Australians want to keep our flag and national anthem - 2013 but are more determined than ever to have their own head of state.
An exclusive Newspoll conducted to mark Australia Day reveals fewer than one in three Australians want the Queen to be the nation's head of state.
Only 30 per cent believe the Queen should remain in the role while 64 per cent favour an Australian for the job.
The national poll of 1200 people shows that support for removing the Queen has grown significantly since the referendum on the republic in 1999, which was defeated 55 to 45 per cent, and a Newspoll in December 1995, when 56 per cent supported the change.
The 1999 vote was a classic example of John Howard as tactical genius and constitutional dope. At one point then Special Minister of State Nick Minchin wanted the referendum to be 10 questions. To create a republic the Australian people would need to vote No 9 times and Yes on Question 10. Fortunately, saner heads prevailed.
Less fortunately, the Man of Steel, and his allies in the Australian Republican Movement, put to referendum the one model that the Australian people were determined to reject. This clever strategy ensured that the republic was rejected, that the current unsatisfactory form of government would continue a few more years.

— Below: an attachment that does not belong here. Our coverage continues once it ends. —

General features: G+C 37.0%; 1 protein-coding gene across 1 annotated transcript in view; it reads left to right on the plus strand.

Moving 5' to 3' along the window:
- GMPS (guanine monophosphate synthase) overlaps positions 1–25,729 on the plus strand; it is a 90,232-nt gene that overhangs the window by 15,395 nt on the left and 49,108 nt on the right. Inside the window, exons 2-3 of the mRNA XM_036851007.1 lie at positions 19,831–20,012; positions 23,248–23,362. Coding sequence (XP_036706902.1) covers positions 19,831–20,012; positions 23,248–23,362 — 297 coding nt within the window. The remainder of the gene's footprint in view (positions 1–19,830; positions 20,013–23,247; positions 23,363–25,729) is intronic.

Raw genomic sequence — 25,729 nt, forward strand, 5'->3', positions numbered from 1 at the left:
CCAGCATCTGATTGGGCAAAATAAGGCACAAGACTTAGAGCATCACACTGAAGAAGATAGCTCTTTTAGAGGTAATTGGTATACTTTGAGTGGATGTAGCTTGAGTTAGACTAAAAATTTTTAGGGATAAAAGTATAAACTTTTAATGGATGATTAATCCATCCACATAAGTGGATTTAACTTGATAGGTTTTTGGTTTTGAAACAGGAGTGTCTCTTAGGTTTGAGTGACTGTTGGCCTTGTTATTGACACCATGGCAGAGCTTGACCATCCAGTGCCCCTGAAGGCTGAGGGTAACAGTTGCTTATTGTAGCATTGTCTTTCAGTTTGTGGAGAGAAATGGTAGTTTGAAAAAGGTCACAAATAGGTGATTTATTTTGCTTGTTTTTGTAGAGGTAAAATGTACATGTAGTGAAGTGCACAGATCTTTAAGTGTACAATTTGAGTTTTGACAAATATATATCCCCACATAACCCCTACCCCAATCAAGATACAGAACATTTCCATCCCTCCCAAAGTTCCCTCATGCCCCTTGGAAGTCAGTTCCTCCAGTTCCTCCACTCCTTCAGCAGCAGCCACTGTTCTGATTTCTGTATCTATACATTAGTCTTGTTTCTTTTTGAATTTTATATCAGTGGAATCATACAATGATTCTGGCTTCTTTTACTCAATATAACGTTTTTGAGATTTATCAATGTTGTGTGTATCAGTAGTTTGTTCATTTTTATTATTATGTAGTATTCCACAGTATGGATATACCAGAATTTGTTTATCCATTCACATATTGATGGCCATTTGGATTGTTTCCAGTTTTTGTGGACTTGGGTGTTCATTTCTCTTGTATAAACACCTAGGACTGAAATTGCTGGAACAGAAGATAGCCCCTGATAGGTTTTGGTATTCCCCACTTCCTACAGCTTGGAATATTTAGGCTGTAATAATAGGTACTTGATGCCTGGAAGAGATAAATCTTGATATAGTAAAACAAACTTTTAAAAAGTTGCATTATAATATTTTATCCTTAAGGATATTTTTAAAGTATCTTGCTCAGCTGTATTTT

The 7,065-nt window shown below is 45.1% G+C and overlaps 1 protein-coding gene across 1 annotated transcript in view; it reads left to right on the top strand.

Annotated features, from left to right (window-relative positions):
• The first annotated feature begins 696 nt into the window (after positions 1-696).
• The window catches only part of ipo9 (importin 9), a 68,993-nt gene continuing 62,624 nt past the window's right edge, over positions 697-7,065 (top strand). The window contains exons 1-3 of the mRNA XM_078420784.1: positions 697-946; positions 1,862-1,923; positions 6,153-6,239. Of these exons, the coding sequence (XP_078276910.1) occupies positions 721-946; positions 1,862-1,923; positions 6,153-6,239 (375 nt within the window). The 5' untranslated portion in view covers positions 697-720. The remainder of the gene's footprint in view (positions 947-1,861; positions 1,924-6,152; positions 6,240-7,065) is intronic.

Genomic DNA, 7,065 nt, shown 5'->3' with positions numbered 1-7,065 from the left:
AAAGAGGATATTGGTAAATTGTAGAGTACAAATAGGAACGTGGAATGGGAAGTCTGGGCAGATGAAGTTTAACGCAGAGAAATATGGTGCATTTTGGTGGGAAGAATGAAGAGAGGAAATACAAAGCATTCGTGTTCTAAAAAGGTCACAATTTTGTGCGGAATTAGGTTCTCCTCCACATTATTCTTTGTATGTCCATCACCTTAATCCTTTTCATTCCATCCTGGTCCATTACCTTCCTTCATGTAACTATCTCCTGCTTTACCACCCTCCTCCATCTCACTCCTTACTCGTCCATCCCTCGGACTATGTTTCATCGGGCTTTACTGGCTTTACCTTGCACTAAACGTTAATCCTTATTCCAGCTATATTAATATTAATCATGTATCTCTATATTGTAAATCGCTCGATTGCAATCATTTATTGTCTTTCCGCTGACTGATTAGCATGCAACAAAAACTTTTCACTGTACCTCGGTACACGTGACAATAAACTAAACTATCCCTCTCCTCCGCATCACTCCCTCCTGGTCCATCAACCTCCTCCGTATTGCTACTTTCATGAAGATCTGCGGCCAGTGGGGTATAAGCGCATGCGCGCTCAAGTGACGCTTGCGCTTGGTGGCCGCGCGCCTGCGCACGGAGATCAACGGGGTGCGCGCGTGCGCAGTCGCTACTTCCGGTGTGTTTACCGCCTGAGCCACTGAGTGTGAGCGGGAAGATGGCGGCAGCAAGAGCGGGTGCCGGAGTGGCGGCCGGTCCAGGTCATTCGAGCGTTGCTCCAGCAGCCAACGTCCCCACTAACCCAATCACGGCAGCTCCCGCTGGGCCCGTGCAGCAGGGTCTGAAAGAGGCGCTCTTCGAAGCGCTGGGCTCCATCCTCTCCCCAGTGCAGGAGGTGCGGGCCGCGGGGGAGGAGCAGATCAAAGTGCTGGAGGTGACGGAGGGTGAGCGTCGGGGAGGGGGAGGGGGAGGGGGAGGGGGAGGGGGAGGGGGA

Public opinion has caught up with the Man of Steel's constitutional settlement. Shortly he will have to make a choice between his allegiance to the Crown and his standing in the polls. His choice is entirely predictable.
In fact, Australian governance has evolved significantly since the 1999 referendum and we have now become a prime ministerate, not a monarchy. The unexplained disappearance of the governor-general from public life, and his replacement as chief of state by the prime minister on all national occasions, seems like a little issue but I suspect is a very big issue among the Man of Steel's older and more traditionalist voters.